Quantifying nitrogen fixation by heterotrophic bacteria in sinking marine particles
Date of Original Version
Nitrogen (N 2) fixation by heterotrophic bacteria associated with sinking particles contributes to marine N cycling, but a mechanistic understanding of its regulation and significance are not available. Here we develop a mathematical model for unicellular heterotrophic bacteria growing on sinking marine particles. These bacteria can fix N 2 under suitable environmental conditions. We find that the interactive effects of polysaccharide and polypeptide concentrations, sinking speed of particles, and surrounding O 2 and NO3− concentrations determine the N 2 fixation rate inside particles. N 2 fixation inside sinking particles is mainly fueled by SO42− respiration rather than NO3− respiration. Our model suggests that anaerobic processes, including heterotrophic N 2 fixation, can take place in anoxic microenvironments inside sinking particles even in fully oxygenated marine waters. The modelled N 2 fixation rates are similar to bulk rates measured in the aphotic ocean, and our study consequently suggests that particle-associated heterotrophic N 2 fixation contributes significantly to oceanic N 2 fixation.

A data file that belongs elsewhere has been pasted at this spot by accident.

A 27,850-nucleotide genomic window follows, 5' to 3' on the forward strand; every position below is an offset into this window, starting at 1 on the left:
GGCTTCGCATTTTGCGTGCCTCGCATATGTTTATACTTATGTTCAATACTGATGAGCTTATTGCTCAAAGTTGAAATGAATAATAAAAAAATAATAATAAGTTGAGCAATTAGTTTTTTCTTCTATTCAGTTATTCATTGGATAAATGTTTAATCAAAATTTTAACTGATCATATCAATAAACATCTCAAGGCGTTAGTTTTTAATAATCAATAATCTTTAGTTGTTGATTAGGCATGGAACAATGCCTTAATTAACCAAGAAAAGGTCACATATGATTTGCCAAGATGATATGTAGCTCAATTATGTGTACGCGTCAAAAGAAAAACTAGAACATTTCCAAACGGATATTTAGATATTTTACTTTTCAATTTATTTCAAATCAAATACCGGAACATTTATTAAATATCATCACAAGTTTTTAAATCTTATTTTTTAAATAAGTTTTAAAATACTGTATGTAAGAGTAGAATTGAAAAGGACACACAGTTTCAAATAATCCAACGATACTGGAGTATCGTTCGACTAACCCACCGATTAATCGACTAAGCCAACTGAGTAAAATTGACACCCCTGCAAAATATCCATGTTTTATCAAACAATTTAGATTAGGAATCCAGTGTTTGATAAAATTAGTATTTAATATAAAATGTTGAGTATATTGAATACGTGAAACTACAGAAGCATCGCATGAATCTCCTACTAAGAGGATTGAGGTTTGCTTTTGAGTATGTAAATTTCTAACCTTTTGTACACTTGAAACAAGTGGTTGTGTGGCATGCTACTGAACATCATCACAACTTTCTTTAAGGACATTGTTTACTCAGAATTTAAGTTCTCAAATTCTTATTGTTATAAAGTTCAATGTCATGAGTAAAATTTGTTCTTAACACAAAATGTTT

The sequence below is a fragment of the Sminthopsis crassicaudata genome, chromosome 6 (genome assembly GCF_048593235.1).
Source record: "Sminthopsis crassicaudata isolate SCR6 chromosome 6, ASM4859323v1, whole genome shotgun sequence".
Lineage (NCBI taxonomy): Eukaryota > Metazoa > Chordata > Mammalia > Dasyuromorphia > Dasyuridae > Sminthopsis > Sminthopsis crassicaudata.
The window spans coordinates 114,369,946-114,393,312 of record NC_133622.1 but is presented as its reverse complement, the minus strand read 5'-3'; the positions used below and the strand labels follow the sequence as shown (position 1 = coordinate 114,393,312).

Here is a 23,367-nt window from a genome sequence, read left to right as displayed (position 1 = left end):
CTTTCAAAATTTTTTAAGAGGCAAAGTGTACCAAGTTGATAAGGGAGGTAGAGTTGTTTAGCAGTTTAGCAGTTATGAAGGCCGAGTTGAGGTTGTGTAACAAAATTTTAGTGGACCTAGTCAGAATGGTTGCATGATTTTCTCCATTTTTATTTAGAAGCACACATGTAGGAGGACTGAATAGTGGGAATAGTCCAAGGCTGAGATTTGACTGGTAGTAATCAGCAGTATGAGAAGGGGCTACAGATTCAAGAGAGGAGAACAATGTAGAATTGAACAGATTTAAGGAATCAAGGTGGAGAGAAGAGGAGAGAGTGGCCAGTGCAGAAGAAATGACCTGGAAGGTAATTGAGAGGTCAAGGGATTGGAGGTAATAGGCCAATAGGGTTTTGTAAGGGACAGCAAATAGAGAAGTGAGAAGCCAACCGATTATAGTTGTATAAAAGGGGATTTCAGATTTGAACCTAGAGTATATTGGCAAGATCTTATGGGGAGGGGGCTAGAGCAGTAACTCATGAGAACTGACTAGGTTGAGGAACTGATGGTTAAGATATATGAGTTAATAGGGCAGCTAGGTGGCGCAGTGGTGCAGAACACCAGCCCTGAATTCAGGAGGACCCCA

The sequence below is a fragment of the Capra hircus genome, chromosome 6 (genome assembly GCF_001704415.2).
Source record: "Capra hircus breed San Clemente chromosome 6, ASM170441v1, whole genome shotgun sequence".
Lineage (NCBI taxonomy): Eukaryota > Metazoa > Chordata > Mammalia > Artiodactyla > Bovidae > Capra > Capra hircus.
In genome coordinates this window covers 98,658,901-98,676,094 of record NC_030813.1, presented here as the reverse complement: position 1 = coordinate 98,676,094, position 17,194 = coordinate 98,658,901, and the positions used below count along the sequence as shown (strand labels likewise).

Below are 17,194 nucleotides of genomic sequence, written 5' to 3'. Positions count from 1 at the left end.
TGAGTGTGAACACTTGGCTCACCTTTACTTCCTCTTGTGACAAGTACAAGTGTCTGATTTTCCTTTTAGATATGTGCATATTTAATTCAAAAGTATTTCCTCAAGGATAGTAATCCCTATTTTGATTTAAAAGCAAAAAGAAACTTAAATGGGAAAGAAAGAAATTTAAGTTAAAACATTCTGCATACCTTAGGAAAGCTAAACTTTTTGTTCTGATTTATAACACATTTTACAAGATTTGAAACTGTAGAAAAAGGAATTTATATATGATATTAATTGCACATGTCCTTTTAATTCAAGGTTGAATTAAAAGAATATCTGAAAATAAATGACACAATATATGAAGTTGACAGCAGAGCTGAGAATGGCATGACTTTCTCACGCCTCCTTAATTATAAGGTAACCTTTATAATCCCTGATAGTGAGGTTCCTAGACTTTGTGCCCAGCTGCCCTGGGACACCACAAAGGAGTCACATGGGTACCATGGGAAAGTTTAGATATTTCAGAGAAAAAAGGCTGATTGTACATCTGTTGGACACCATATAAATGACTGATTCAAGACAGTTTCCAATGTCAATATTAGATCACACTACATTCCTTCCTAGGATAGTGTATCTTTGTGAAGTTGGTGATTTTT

Publication Title, e.g., Journal
Chakraborty, Subhendu, Ken H. Andersen, André W. Visser, Keisuke Inomura, Michael J. Follows, and Lasse Riemann. "Quantifying nitrogen fixation by heterotrophic bacteria in sinking marine particles." Nature Communications 12, 1 (2021). doi: 10.1038/s41467-021-23875-6.